On a day the Vuelta a España rode up to the pristine medieval walls of Ávila, it was the team of race leader Tom Dumoulin bracing themselves for a barrage. However, the attacks from his nearest rival Fabio Aru never materialised and the Dutchman even managed to snatch a few seconds on his rival as Ag2r La Mondiale youngster Alexis Gougeard escaped to take the biggest win of his career.
It was always likely to be a breakaway day, with the two categorised climbs sufficiently difficult to discourage the sprinters, but not quite steep or long enough to warrant the general classification riders controlling it from the off. Sure enough, a big escape went off the front and quickly established an unassailable advantage. It was a break strong on talent but weak on cooperation, and after Gougeard joined the restless Tiago Machado (Katusha) and Leonardo Duque (Colombia) out front with around 30km remaining, they couldn’t bring him back. Gougeard soon shed both of his companions, and held on to take a comfortable solo win.
Back in the favourites group, Alejandro Valverde (Movistar) led the skirmishing and Joaquim Rodriguez (Katusha) responded, though both race leader Tom Dumoulin (Giant-Alpecin) and his nearest rival Fabio Aru (Astana) kept their powder dry until the final ramp up to the finish. On it, Giant suddenly accelerated, firing their leader off the front to snatch three seconds on Aru. It may seem a small gap, but it could well prove crucial on tomorrow’s decisive stage. Back down the road, Valverde and Purito came across the line together.
Rider of the day
Today’s award could only go to the 22-year-old stage winner Alexis Gougeard, who was certainly a rank outsider for the win in a breakaway that contained riders as strong as Andrey Amador (Movistar) and Nelson Oliveira (Lampre-Merida). However, the young puncheur drew on raw power to establish and maintain an advantage over his fellow escapees, taking a victory in his maiden grand tour. A star may well have been born.
Three things we noticed
1. Dumoulin signals his intent. One may assume that it’s Dumoulin who’ll be struggling for sleep tonight; he is, after all, the man with his head stuck out over the parapet, waiting for Astana to pick him off. But really, it’s Dumoulin who looks in comfortably the best position heading into tomorrow’s decisive stage. His performances all Vuelta have suggested he’s in good form; his performances over the last couple of days have suggested he’s unbeatable. It’s clear that he’s not been bothered by the effects of cumulative fatigue, and his snatching a few seconds today could well be as important a psychological blow as a sporting one. Astana will throw everything at him tomorrow, but it’d be a surprise if he buckled at the last.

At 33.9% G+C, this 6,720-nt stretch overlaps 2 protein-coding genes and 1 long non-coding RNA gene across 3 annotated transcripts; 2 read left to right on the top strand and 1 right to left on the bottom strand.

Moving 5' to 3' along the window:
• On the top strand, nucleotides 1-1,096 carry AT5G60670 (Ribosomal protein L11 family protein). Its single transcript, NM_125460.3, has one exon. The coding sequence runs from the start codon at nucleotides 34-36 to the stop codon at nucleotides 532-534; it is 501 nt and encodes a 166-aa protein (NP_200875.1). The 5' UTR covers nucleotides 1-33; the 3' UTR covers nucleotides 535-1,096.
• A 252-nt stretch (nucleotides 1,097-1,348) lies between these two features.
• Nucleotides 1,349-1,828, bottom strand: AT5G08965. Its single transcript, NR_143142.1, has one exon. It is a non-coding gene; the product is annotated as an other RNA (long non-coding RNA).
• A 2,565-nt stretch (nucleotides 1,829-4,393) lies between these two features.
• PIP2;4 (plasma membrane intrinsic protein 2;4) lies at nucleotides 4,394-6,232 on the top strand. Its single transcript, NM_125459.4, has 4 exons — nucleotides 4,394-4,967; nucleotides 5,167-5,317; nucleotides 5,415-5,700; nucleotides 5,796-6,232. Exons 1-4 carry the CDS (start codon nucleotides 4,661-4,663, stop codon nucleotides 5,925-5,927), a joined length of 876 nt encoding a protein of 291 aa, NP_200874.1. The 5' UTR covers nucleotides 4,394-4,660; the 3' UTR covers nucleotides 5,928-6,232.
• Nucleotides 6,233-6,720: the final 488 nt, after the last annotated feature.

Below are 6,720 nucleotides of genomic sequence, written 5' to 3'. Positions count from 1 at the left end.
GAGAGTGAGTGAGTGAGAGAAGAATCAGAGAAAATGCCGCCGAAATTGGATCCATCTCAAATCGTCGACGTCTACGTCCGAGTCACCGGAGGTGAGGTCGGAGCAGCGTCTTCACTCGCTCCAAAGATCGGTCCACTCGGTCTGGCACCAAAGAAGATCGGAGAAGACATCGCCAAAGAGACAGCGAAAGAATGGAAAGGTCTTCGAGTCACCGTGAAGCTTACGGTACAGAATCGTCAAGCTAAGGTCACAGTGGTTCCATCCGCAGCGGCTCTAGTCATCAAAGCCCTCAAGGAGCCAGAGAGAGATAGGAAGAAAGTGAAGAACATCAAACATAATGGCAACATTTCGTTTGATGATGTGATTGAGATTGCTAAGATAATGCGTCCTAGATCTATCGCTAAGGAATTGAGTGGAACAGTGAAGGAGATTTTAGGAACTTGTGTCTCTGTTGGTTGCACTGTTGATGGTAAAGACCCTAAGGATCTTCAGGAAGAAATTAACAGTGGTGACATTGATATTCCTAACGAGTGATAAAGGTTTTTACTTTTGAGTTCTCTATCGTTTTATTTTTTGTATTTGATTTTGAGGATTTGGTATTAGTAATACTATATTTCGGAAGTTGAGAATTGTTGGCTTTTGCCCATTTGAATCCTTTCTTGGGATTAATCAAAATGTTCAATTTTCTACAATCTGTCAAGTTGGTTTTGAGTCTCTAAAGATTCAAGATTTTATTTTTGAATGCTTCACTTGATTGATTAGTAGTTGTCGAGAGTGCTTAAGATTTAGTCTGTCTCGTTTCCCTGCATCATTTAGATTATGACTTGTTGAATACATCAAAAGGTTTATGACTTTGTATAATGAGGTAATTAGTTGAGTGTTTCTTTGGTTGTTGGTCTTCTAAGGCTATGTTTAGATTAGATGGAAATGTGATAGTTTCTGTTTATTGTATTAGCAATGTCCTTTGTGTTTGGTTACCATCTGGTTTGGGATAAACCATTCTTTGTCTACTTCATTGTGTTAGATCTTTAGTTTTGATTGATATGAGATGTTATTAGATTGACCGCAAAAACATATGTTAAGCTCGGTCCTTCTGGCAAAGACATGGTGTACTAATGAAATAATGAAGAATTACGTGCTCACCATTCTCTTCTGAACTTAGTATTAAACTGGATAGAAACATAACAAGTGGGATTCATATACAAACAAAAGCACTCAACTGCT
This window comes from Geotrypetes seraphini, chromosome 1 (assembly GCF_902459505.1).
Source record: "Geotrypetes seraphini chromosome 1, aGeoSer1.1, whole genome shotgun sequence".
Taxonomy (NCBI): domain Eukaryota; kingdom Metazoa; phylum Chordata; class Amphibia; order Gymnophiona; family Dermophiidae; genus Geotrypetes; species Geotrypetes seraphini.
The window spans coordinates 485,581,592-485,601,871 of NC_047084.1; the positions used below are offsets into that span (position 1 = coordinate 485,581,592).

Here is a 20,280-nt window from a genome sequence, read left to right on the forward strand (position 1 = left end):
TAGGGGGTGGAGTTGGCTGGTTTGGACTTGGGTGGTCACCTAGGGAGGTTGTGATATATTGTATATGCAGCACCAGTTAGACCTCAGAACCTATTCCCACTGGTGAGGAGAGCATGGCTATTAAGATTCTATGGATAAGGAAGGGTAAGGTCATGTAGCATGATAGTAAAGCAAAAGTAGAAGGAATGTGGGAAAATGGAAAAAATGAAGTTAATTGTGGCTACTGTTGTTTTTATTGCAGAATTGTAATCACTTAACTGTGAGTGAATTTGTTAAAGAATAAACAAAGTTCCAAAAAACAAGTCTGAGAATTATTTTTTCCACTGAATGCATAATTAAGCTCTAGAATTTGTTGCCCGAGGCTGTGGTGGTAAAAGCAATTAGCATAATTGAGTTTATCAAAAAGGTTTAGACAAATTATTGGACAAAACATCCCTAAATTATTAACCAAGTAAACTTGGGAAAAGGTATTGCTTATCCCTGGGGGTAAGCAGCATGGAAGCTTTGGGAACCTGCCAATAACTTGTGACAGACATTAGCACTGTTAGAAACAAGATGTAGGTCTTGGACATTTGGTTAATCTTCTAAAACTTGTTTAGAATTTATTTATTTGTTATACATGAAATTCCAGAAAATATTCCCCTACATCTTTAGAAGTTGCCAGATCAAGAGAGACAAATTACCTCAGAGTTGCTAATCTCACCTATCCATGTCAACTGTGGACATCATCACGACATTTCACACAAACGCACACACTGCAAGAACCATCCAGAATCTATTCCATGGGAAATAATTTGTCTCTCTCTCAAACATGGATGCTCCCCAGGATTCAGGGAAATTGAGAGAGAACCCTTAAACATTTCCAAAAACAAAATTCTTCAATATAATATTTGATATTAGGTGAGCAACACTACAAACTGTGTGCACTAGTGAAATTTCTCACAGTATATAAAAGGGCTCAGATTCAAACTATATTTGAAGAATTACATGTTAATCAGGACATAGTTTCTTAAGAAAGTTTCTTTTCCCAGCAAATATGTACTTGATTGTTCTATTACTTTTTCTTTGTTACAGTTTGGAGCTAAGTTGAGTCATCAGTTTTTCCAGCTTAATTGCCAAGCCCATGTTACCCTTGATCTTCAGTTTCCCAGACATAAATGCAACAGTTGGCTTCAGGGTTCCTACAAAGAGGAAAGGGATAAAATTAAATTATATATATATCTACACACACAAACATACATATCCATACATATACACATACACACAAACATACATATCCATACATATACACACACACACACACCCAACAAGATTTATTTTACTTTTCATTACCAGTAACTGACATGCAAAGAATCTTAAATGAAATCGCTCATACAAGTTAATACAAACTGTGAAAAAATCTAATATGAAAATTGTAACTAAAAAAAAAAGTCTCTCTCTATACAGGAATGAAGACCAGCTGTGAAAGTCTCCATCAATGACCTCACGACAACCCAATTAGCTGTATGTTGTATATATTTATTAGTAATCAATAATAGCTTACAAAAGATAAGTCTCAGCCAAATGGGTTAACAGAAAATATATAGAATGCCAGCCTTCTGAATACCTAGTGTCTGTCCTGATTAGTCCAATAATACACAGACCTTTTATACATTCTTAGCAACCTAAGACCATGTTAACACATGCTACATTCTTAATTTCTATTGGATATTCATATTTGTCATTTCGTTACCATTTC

2. … but it wasn’t all plain sailing. It’s easy to forget in cycling how quickly things can go wrong. All it takes is a misplaced wheel or a mistimed brake for a rider’s race to be ruined, regardless of whether you’re in the red jersey or carrying the lanterne rouge. Crashes are indiscriminate. We had a stark reminder early on today’s stage, when both Dumoulin and Aru hit the deck – the latter visiting the medical car twice in the space of five minutes in its aftermath. Fortunately they both recovered.
Alas, Stephane Rossetto (Cofidis) wasn’t quite so lucky. He was sitting an impressive 18th in his debut grand tour, but a late tangle with FDJ’s Arnaud Courteille forced him out of the race, with just 10km of the stage remaining.
3. Nationalism plays its part. So complicated are the rivalries and associations in the pro peloton that an entire sociological essay could be dedicated to the subject. Over the last few days, one of its more obvious dividing lines, nationalism, has been evident. It started with Giant-Alpecin rejecting an offer of assistance from Lotto-Jumbo – who were willing to sacrifice some of their stronger climbers in a bid to help Dumoulin become the first Dutchman to win a grand tour since 1980 – albeit only on the grounds that such a collaboration is ‘forbidden by the rules of the UCI’.
However, today it was quietly in evidence in the other direction, with Domenico Pozzovivo (Ag2r La Mondiale) dragging his compatriot Fabio Aru up to the finish line in a bid to limit his losses. It was almost certainly an inconsequential gesture from Pozzovivo, that may have saved Aru a second at the most, but it was nevertheless interesting to see.
Stage 19 result
1. Alexis Gougeard (Ag2r La Mondiale) 4:19:20
2. Nelson Oliveira (Lampre-Merida) +0:40
3. Maxime Monfort (Lotto-Soudal) +0:44
4. Andrey Amador (Movistar) same time
5. Tiago Machado (Katusha) s/t
1. Tom Dumoulin (Giant-Alpecin) 78:20:51
2. Fabio Aru (Astana) +0:06
3. Joaquim Rodriguez (Katusha) +1:24
4. Rafal Majka (Tinkoff-Saxo) +2:31
5. Nairo Quintana (Movistar) +3:02
6. Alejandro Valverde (Movistar) +3:24
7. Esteban Chaves (Orica-GreenEDGE) +3:39
8. Daniel Moreno (Katusha) +3:46
9. Mikel Nieve (Sky) +4:19
10. Louis Meintjes (MTN-Qhubeka) +7:00
Points leader: Joaquim Rodriguez (Katusha).
King of the Mountains leader: Omar Fraile (Caja Rural).
Combined classification leader: Joaquim Rodriguez (Katusha).
Team classification leader: Movistar.
Link: Official race website
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